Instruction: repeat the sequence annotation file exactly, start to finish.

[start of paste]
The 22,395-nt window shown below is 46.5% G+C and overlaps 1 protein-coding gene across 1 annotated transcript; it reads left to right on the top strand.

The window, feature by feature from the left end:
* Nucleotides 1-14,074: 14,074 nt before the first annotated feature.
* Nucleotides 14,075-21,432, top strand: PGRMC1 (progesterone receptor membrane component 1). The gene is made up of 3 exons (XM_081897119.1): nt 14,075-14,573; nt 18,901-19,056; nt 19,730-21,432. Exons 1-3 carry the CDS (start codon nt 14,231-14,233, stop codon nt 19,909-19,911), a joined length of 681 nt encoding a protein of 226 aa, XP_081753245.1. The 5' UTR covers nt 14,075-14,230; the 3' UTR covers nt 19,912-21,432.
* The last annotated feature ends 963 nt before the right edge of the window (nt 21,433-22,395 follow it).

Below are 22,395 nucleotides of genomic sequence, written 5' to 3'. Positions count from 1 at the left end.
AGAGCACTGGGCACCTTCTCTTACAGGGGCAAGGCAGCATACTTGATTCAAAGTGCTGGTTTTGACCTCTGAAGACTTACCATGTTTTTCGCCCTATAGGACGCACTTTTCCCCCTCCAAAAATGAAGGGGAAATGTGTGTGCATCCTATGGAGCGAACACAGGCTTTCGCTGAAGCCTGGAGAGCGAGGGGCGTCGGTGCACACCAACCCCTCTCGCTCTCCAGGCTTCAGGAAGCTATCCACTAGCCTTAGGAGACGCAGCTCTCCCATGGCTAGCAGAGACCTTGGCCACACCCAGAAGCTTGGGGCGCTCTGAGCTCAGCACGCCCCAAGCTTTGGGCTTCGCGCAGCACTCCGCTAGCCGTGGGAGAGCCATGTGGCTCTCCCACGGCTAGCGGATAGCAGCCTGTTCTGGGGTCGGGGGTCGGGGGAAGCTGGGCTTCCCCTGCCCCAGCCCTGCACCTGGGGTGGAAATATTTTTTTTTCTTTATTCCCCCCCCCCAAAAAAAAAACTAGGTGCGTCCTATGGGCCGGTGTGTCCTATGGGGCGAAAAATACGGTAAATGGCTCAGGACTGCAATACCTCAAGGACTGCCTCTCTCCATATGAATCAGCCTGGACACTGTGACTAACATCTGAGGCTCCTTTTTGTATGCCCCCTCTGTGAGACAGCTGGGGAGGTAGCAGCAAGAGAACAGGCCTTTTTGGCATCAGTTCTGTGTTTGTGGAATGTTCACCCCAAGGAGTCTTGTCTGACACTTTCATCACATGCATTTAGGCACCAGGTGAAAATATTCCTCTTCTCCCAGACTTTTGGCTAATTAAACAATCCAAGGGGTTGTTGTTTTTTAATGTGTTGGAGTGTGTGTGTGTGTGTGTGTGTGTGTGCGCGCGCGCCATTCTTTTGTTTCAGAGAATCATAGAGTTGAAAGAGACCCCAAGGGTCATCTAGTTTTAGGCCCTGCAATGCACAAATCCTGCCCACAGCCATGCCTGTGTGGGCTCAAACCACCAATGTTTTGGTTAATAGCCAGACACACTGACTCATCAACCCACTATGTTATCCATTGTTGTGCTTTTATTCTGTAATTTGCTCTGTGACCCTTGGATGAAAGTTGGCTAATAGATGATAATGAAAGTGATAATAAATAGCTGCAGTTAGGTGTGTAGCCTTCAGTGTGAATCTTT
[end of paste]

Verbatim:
The 22,395-nt window shown below is 46.5% G+C and overlaps 1 protein-coding gene across 1 annotated transcript; it reads left to right on the top strand.

The window, feature by feature from the left end:
* Nucleotides 1-14,074: 14,074 nt before the first annotated feature.
* Nucleotides 14,075-21,432, top strand: PGRMC1 (progesterone receptor membrane component 1). The gene is made up of 3 exons (XM_081897119.1): nt 14,075-14,573; nt 18,901-19,056; nt 19,730-21,432. Exons 1-3 carry the CDS (start codon nt 14,231-14,233, stop codon nt 19,909-19,911), a joined length of 681 nt encoding a protein of 226 aa, XP_081753245.1. The 5' UTR covers nt 14,075-14,230; the 3' UTR covers nt 19,912-21,432.
* The last annotated feature ends 963 nt before the right edge of the window (nt 21,433-22,395 follow it).

Below are 22,395 nucleotides of genomic sequence, written 5' to 3'. Positions count from 1 at the left end.
AGAGCACTGGGCACCTTCTCTTACAGGGGCAAGGCAGCATACTTGATTCAAAGTGCTGGTTTTGACCTCTGAAGACTTACCATGTTTTTCGCCCTATAGGACGCACTTTTCCCCCTCCAAAAATGAAGGGGAAATGTGTGTGCATCCTATGGAGCGAACACAGGCTTTCGCTGAAGCCTGGAGAGCGAGGGGCGTCGGTGCACACCAACCCCTCTCGCTCTCCAGGCTTCAGGAAGCTATCCACTAGCCTTAGGAGACGCAGCTCTCCCATGGCTAGCAGAGACCTTGGCCACACCCAGAAGCTTGGGGCGCTCTGAGCTCAGCACGCCCCAAGCTTTGGGCTTCGCGCAGCACTCCGCTAGCCGTGGGAGAGCCATGTGGCTCTCCCACGGCTAGCGGATAGCAGCCTGTTCTGGGGTCGGGGGTCGGGGGAAGCTGGGCTTCCCCTGCCCCAGCCCTGCACCTGGGGTGGAAATATTTTTTTTTCTTTATTCCCCCCCCCCAAAAAAAAAACTAGGTGCGTCCTATGGGCCGGTGTGTCCTATGGGGCGAAAAATACGGTAAATGGCTCAGGACTGCAATACCTCAAGGACTGCCTCTCTCCATATGAATCAGCCTGGACACTGTGACTAACATCTGAGGCTCCTTTTTGTATGCCCCCTCTGTGAGACAGCTGGGGAGGTAGCAGCAAGAGAACAGGCCTTTTTGGCATCAGTTCTGTGTTTGTGGAATGTTCACCCCAAGGAGTCTTGTCTGACACTTTCATCACATGCATTTAGGCACCAGGTGAAAATATTCCTCTTCTCCCAGACTTTTGGCTAATTAAACAATCCAAGGGGTTGTTGTTTTTTAATGTGTTGGAGTGTGTGTGTGTGTGTGTGTGTGTGTGCGCGCGCGCCATTCTTTTGTTTCAGAGAATCATAGAGTTGAAAGAGACCCCAAGGGTCATCTAGTTTTAGGCCCTGCAATGCACAAATCCTGCCCACAGCCATGCCTGTGTGGGCTCAAACCACCAATGTTTTGGTTAATAGCCAGACACACTGACTCATCAACCCACTATGTTATCCATTGTTGTGCTTTTATTCTGTAATTTGCTCTGTGACCCTTGGATGAAAGTTGGCTAATAGATGATAATGAAAGTGATAATAAATAGCTGCAGTTAGGTGTGTAGCCTTCAGTGTGAATCTTT